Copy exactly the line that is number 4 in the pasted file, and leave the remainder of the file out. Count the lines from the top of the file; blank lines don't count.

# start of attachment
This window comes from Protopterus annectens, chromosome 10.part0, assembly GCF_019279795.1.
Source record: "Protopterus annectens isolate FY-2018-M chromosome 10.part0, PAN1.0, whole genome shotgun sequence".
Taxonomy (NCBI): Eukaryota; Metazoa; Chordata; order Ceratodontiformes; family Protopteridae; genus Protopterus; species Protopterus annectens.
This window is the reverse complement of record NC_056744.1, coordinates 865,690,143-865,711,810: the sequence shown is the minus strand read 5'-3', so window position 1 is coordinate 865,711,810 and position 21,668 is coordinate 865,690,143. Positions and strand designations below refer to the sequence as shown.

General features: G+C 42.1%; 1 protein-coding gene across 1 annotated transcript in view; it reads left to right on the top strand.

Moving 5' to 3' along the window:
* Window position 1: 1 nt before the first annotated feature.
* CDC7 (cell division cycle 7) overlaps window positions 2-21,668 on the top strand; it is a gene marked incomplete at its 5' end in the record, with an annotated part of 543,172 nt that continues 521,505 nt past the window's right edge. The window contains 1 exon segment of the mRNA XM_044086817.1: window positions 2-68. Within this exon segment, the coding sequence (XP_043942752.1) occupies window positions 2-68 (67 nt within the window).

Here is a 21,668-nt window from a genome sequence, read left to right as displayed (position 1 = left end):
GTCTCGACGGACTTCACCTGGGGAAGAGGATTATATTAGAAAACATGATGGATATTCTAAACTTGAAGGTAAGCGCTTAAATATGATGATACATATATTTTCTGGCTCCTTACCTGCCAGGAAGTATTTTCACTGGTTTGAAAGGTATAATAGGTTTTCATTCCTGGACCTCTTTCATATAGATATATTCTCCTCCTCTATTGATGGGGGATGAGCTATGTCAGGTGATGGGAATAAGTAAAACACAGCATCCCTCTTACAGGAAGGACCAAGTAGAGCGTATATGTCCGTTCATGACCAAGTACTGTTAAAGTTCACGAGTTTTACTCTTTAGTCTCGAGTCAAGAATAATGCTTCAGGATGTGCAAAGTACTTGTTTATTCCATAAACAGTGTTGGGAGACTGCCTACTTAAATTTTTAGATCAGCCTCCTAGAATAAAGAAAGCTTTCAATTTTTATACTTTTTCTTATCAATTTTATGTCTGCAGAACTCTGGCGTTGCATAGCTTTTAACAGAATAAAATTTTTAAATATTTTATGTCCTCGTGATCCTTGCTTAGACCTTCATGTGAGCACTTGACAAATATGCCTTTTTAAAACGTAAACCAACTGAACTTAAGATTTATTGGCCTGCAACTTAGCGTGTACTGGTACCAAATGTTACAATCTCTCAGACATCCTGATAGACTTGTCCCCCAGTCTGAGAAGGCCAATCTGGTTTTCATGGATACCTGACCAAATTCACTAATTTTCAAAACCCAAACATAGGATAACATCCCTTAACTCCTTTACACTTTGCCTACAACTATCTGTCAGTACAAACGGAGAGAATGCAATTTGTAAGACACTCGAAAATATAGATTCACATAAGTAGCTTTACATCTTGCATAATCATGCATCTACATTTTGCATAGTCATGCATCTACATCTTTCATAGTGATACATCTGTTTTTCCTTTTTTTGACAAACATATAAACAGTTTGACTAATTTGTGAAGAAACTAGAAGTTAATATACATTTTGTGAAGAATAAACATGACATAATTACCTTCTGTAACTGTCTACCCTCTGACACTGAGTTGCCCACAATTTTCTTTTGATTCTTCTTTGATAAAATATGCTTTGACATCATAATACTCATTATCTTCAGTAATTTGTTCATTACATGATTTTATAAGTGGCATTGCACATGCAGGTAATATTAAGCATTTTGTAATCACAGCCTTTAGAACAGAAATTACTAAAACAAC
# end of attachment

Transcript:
This window is the reverse complement of record NC_056744.1, coordinates 865,690,143-865,711,810: the sequence shown is the minus strand read 5'-3', so window position 1 is coordinate 865,711,810 and position 21,668 is coordinate 865,690,143. Positions and strand designations below refer to the sequence as shown.